A prenuptial agreement also called an antenuptial or premarital agreement is a contract, entered into before marriage, setting out the rights of each spouse in the event of divorce or death. The major benefit of a prenuptial agreement is that it avoids litigation later because you and your spouse have already agreed on how to divide your property if your marriage ends. Without a prenuptial agreement, Missouri divorce laws will determine how your property is divided, which can result in a long court battle.
Prenuptial agreements are common among people with children from a prior marriage who want to protect their children’s interests, people who have been through a messy divorce previously and want to make sure it doesn’t happen again, and people with significant assets.
However, even if you don’t belong to one of these groups, a prenuptial agreement might still be right for you if you want to decide for yourself what happens to your property. If you don’t create a prenuptial agreement, state law will determine how your property is divided, rather than you and your partner making these decisions.
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Issues that Prenuptial Agreements Cover
In general, prenuptial agreements can cover any issues relating to property, assets, and debts belonging to you or your future spouse.
For example, your premarital agreement may cover some of the following issues:
- how premarital assets will or will not be combined or divided
- how to pay premarital debts
- how the marital home and marital property is divided
- whether gifts, trusts and/or inheritances will be considered marital or separate property
- whether either spouse will receive alimony (also called “maintenance”) in the event of divorce
- how death benefits and/or life insurance will be divided, and
- how matters such as medical care, disability insurance, and long-term medical care will be dealt with.
Can a Prenuptial Agreement Determine Child Custody and Child Support in Missouri?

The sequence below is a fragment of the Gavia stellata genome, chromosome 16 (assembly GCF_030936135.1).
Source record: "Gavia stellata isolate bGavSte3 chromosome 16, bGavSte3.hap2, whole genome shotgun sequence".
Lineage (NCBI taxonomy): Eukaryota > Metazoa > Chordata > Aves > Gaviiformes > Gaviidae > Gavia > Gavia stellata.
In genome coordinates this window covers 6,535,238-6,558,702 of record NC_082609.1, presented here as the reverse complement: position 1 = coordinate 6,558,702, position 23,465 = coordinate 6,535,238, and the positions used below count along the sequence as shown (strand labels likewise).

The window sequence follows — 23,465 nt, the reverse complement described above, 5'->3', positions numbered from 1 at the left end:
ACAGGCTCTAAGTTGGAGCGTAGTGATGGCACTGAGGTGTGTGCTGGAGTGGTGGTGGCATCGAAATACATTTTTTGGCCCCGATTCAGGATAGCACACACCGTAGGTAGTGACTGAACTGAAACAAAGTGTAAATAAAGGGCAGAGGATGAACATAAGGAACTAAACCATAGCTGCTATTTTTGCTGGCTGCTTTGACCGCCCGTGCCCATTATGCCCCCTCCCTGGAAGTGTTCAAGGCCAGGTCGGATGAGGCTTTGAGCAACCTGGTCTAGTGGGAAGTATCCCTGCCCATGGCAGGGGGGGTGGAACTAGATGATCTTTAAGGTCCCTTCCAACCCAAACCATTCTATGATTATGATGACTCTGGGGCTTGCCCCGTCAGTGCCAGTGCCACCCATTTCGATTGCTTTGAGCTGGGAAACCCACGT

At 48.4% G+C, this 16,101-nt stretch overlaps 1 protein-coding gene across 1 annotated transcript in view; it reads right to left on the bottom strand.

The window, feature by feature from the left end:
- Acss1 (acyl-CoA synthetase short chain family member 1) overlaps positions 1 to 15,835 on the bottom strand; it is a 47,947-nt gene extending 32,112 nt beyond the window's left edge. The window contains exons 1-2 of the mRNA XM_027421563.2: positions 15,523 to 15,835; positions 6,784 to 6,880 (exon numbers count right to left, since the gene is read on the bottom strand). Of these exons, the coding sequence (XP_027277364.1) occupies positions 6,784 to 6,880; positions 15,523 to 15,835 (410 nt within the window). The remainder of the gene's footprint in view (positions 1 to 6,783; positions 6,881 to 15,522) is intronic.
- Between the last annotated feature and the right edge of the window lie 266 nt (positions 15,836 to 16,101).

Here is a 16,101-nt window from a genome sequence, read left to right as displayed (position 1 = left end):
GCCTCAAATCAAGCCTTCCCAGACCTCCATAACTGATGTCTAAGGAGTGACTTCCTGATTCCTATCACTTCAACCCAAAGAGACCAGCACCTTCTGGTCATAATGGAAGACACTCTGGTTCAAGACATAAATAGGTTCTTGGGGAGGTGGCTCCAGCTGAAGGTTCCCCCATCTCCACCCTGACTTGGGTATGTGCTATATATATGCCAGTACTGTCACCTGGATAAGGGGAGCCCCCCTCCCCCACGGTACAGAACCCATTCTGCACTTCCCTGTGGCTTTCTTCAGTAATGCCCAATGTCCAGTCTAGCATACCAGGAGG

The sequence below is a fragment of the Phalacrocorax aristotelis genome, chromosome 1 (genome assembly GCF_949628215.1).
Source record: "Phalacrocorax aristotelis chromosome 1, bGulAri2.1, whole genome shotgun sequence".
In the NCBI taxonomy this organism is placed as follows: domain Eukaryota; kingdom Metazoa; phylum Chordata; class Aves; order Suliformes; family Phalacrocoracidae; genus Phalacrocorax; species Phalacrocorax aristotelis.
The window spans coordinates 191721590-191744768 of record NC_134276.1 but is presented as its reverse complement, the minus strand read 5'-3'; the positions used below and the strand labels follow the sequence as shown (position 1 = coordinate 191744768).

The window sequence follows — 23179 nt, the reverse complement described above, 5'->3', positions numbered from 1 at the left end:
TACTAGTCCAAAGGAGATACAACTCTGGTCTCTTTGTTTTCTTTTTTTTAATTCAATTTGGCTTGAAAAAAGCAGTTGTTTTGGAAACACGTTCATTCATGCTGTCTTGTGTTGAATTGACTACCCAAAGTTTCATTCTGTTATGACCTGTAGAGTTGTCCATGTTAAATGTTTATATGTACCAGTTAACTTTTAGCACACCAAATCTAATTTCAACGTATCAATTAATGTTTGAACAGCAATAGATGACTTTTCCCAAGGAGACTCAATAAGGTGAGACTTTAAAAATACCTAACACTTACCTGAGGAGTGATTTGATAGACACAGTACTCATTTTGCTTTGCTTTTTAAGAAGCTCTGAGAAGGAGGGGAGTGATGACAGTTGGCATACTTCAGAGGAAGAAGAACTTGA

Enforcing Prenuptial Agreements
Unlike many states, Missouri has not adopted the Uniform Prenuptial Agreement Act (UPAA). Rather, the enforceability of prenuptial agreements in Missouri is guided by statutes and case law. As a general matter, a prenuptial agreement must be in writing and signed by both you and your future spouse to be enforceable.
Under Missouri court cases, a prenuptial agreement must meet two main requirements to be enforceable. First, you and your future spouse must enter into the agreement “freely, fairly, willingly, understandingly, in good faith, and with full disclosure.” Second, the agreement must be “conscionable.”
There are a few things you can do to make your prenuptial agreement more likely to be enforced. First, you and your future spouse should use separate lawyers. This shows that both of you signed the agreement voluntarily, understood what you were signing, and know your rights at the time. Second, it’s best to sign the agreement well before the wedding date. This serves as evidence that neither party was pressured to sign by the fast-approaching “big day.” Third, both you and your future spouse should fully disclose the kind and value of all assets and debts you each have (for example, a bank account of $10,000 and real estate worth $50,000). Failing to fully disclose assets has often resulted in prenuptial agreements being found unenforceable by courts.
Because prenuptial agreements are complicated and impact your future rights as a spouse, you should always consult a Missouri family law attorney before signing one.